Food supply logistics are extended, sometimes stretching thousands of miles. The shops have nothing more than a few days’ stock. A simple break in that supply line would clear the shops out in days.
The US government kills a lot of people who aren’t military targets. War is an inherently deadly exercise, but the whole point of using armed drones, theoretically, is to minimize US military deaths and offer a more precise way to attack targets so that innocent people don’t get killed. And while it’s been known for some time that many innocent people die in US drone strikes, much of the information came from independent sources.
“This outrageous explosion of watchlisting—of monitoring people and racking and stacking them on lists, assigning them numbers, assigning them ‘baseball cards,’ assigning them death sentences without notice, on a worldwide battlefield—it was, from the very first instance, wrong,” the source tells the Intercept. “We’re allowing this to happen. And by ‘we,’ I mean every American citizen who has access to this information now, but continues to do nothing about it.”
A new report by the JPMorgan Chase Institute, looking at the impact of lower gas prices on consumer spending, finds the same pattern as earlier studies. The average American would have saved about $41 a month last winter by buying the same gallons and grades. Instead, Americans took home roughly $22 a month. People, in other words, used almost half of the windfall to buy more and fancier gas.
Ever since the Great Depression, the key economic question has been how to manufacture demand sufficient to absorb our ever-growing supply. Unlike every other economic system, capitalism has largely solved the problem of making things. These days, the only difficulty is finding someone to buy them. During the Golden Age, from 1945 to 1973, higher wages stimulated demand. Since 1982 until the financial crisis, it was growing levels of debt. In a world where automation continues to replace human workers, and increased debt threatens financial stability, a Basic Income Guarantee is probably the safest and most equitable way to guarantee sufficient demand for the economy to meet its potential.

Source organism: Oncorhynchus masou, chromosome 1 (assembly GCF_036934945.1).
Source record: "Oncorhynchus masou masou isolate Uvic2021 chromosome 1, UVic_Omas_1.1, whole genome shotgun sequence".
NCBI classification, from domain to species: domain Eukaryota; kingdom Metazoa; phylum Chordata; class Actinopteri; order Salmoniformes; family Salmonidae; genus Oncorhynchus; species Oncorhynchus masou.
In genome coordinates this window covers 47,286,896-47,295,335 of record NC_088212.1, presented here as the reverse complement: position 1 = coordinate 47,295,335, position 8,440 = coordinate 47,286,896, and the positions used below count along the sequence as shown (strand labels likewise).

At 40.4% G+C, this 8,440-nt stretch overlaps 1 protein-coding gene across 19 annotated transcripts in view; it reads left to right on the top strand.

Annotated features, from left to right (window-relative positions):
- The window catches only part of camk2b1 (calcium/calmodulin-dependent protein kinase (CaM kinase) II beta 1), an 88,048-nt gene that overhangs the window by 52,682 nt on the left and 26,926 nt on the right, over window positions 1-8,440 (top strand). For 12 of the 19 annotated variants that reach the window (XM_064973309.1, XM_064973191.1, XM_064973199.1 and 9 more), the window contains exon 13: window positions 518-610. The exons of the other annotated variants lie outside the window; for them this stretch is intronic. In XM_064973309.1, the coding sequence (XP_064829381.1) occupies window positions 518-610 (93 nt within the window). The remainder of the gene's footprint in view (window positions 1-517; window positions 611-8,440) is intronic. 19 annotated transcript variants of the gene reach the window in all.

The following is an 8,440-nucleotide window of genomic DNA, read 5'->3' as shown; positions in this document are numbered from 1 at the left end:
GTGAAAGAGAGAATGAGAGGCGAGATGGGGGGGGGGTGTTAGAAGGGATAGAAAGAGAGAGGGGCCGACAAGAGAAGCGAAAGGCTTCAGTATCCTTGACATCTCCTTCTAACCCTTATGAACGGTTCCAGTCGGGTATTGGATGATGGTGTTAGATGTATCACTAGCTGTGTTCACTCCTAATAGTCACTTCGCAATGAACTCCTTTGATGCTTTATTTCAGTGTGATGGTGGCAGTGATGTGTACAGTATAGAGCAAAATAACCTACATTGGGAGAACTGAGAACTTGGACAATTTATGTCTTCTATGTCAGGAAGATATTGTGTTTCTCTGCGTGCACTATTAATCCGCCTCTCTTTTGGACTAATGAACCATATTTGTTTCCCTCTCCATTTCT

Although health advice focused on saturated fats from high-fat animal foods, many people generalized the advice to mean all fats, choosing in their stead a panoply of reduced-fat and fat-free foods rich in carbohydrates, from crackers to sweetened yogurts. They especially increased their consumption of two kinds of carbohydrates, refined starches and sugars, that have helped to spawn the current epidemic of obesity and Type 2 diabetes and halted a decades-long decline in heart disease.
Experts now realize that efforts to correct past dietary sins that made heart disease and stroke runaway killers have caused the pendulum to swing too far in the wrong direction.
Stop The Madness (jdargis)
This treatment method was based on a simple question that has upended everything that scientists once thought they knew about schizophrenia: What if its most destructive symptoms, the ones that had swallowed Glenn’s personality and ravaged his life, could actually be prevented? In other countries, this method is changing people’s lives in ways that psychiatrists had never imagined possible. But in the U.S., it has barely expanded beyond a handful of academic and specialty centers. Even among doctors and mental health professionals, surprisingly few people seem to realize that such a potentially transformative approach to this terrible disease even exists.
Krill, typically about the size of a pinkie finger and similar in appearance to shrimp, are one of the most abundant animal species on earth, and a cornerstone of the Antarctic ecosystem. They form schools that can be miles long and miles deep, with thousands of crustaceans packed into each cubic foot. Commercial trawlers revisit known breeding grounds, where they can vacuum up thousands of tons of krill over a fishing season.
Gold & Silver
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